On Main Street in downtown Grand Junction stands a bronze sculpture of a man with a sighting scope held to his eye. He’s astride a horse, and accompanied by a dog.
I’ve just finished a run through streets lined with mature trees and blooming tulips. The faint smell of lilacs hangs in the early morning, lemony-gold sunshine brightening dark green leaves. I’m curious about the sculpture, so I wander over to check it out. When I see that the man and I share a birthday - although not birth-centuries - I want to know more about him.
The man is John Otto, the Promoter and First Custodian of Colorado National Monument. Otto was immediately taken with the canyons of western Colorado when he arrived on the scene in 1906. He decided that this was a place others should experience, and began a sustained campaign of letter-writing and fundraising. His dogged determination got results. In 1911, President Taft signed the Colorado National Monument into being.
According to the plaque at the base of the sculpture, he married Beatrice Farnham shortly after the monument became official. The marriage lasted all of two weeks. She said that she tried to live according to his ways, but it was difficult to be with a man “to whom even a cabin was an encumbrance.”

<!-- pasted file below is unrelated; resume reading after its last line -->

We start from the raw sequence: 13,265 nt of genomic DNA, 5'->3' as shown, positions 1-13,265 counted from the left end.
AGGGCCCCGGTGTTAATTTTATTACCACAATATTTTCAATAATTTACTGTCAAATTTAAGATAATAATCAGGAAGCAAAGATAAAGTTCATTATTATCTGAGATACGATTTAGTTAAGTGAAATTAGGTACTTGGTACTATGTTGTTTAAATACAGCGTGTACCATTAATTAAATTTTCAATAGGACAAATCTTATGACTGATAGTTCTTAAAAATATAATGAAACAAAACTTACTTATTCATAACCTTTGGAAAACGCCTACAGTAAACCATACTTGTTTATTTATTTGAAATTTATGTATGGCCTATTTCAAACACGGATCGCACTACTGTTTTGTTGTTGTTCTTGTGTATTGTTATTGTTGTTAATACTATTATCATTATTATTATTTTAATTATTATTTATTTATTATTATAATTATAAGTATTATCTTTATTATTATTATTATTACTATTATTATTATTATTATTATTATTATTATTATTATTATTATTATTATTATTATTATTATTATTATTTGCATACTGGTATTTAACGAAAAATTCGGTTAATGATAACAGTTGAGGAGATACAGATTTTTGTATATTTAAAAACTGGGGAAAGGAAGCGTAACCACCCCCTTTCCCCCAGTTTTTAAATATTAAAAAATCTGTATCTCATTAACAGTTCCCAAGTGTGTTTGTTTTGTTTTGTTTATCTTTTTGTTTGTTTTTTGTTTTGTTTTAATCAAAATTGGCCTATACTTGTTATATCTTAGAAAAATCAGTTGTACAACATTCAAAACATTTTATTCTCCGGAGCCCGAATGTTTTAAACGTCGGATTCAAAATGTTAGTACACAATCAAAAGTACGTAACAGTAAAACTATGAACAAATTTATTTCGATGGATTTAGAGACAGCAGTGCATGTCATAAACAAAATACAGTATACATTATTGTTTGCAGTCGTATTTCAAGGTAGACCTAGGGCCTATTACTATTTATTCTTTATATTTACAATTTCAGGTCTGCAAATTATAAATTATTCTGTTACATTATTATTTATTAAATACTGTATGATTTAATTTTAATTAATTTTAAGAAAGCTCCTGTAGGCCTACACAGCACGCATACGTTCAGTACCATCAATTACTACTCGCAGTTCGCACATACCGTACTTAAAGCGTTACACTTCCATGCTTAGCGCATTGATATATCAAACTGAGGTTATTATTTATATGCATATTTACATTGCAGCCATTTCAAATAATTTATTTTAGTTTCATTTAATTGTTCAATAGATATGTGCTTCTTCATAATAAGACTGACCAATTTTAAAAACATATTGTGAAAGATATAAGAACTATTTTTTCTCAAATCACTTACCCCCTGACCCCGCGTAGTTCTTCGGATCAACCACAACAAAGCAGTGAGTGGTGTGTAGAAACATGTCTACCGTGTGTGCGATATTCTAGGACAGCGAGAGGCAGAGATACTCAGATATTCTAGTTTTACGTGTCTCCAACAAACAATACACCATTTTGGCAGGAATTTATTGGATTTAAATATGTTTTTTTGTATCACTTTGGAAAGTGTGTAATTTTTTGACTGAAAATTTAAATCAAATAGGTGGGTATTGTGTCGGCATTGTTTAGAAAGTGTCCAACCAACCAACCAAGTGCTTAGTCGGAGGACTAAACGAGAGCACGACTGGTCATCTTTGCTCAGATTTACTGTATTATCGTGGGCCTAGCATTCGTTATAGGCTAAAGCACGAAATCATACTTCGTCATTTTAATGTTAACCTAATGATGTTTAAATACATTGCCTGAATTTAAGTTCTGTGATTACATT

Otto spent his days in hard work, building trails in the monument while earning $1 per month (equivalent to $33/month in 2022) as the monument’s first superintendent. He retired after 16 years and headed to Yreka, California. When he died of heart failure in 1952 he was 81 years old and had less than $50 to his name.
John Otto was a man ahead of his time. He was a fierce supporter of workers’ rights, women’s voting rights, and Prohibition. His own short-lived marriage notwithstanding, his views on marriage differed significantly from the social norms of his era:
“Marriage can only be founded on love, and it’s silly to try and read into the ceremony to ‘honor and obey.’ I never heard of a woman obeying- her husband, anyway- and what is the use of making them lie every time they stand up before a minister. If the present marriage system was right, we wouldn’t have all these divorces.”
Standing there in front of his bronze likeness on a May morning in the year 2023, I am struck by John Otto’s focused and unflagging determination to create Colorado National Monument. He took meaningful action for something in which he deeply believed: a desire to preserve and share the beauty of western Colorado with others.
"I came here last year and found these canyons, and they feel like the heart of the world to me. I'm going to stay and build trails and promote this place, because it should be a national park."
National Park Service Article: John Otto
Jacqueline Denny, ACC, CHPC, LMT